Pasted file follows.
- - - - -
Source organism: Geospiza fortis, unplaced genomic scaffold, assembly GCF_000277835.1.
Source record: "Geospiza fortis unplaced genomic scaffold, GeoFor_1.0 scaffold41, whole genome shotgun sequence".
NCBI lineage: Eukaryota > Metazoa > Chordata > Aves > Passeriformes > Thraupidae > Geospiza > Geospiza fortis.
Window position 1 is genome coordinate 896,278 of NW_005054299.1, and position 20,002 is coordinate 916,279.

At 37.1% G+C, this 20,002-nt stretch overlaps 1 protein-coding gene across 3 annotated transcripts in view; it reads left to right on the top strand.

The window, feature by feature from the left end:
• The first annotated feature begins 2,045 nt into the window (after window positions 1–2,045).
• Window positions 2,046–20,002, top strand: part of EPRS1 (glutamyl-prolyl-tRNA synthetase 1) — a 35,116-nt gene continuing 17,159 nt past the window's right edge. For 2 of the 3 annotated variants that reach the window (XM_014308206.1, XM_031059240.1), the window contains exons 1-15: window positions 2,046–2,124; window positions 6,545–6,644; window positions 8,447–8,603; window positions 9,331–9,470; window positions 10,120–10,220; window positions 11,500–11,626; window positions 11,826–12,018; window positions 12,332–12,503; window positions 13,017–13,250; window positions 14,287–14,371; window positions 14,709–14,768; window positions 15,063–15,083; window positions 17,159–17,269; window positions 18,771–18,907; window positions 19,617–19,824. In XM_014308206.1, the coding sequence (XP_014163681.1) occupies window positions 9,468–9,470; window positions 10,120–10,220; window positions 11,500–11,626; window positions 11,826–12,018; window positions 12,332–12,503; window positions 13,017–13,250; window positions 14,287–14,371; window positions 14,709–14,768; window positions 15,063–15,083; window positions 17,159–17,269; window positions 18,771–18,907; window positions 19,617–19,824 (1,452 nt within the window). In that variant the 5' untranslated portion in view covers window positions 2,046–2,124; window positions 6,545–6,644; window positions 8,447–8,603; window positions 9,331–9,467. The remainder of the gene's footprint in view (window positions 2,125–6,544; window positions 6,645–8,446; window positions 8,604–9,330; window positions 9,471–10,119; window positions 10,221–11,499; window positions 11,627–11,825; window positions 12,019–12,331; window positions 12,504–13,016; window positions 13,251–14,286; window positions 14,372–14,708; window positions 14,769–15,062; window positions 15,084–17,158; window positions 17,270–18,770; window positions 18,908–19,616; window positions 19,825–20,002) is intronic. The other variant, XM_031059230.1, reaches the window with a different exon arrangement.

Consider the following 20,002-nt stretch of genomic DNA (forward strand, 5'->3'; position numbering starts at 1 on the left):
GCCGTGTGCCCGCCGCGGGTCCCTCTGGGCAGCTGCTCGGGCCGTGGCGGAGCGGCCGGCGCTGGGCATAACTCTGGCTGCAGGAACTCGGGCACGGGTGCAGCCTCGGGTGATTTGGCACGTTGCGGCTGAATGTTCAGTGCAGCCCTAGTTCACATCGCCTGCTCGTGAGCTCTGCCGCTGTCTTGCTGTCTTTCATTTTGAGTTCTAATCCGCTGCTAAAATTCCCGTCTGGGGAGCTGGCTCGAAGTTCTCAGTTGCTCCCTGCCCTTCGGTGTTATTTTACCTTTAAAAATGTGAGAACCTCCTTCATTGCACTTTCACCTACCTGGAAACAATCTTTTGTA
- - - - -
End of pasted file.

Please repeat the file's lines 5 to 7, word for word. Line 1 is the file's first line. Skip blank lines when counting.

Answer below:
At 37.1% G+C, this 20,002-nt stretch overlaps 1 protein-coding gene across 3 annotated transcripts in view; it reads left to right on the top strand.

The window, feature by feature from the left end:
• The first annotated feature begins 2,045 nt into the window (after window positions 1–2,045).